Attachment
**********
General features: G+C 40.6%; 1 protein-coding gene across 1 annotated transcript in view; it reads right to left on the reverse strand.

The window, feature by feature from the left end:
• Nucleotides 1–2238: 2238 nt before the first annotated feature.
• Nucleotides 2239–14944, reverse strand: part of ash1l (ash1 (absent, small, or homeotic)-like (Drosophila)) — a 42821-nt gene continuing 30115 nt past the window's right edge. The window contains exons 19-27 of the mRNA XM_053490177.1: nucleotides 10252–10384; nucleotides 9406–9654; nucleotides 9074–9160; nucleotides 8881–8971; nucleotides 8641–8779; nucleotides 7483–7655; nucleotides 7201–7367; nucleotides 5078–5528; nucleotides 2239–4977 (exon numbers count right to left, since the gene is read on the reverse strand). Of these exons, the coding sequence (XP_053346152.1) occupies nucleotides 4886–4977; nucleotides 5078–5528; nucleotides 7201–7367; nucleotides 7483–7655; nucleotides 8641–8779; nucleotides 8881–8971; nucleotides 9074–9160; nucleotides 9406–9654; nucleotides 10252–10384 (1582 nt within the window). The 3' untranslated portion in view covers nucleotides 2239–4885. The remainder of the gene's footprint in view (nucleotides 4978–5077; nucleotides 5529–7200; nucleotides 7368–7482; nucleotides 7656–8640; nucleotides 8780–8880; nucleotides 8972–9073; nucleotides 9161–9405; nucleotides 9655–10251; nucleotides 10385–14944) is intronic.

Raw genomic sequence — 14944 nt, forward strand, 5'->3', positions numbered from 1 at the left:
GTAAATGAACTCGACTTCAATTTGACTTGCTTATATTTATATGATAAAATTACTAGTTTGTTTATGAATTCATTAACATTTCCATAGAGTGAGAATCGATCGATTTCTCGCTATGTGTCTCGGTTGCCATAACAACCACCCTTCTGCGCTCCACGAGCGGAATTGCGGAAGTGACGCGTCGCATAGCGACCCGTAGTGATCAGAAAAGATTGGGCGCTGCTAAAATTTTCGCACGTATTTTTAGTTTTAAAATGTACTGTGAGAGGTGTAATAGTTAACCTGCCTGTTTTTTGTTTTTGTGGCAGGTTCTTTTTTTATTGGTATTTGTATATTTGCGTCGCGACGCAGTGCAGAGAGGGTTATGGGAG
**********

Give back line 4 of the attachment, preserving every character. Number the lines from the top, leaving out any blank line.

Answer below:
• Nucleotides 2239–14944, reverse strand: part of ash1l (ash1 (absent, small, or homeotic)-like (Drosophila)) — a 42821-nt gene continuing 30115 nt past the window's right edge. The window contains exons 19-27 of the mRNA XM_053490177.1: nucleotides 10252–10384; nucleotides 9406–9654; nucleotides 9074–9160; nucleotides 8881–8971; nucleotides 8641–8779; nucleotides 7483–7655; nucleotides 7201–7367; nucleotides 5078–5528; nucleotides 2239–4977 (exon numbers count right to left, since the gene is read on the reverse strand). Of these exons, the coding sequence (XP_053346152.1) occupies nucleotides 4886–4977; nucleotides 5078–5528; nucleotides 7201–7367; nucleotides 7483–7655; nucleotides 8641–8779; nucleotides 8881–8971; nucleotides 9074–9160; nucleotides 9406–9654; nucleotides 10252–10384 (1582 nt within the window). The 3' untranslated portion in view covers nucleotides 2239–4885. The remainder of the gene's footprint in view (nucleotides 4978–5077; nucleotides 5529–7200; nucleotides 7368–7482; nucleotides 7656–8640; nucleotides 8780–8880; nucleotides 8972–9073; nucleotides 9161–9405; nucleotides 9655–10251; nucleotides 10385–14944) is intronic.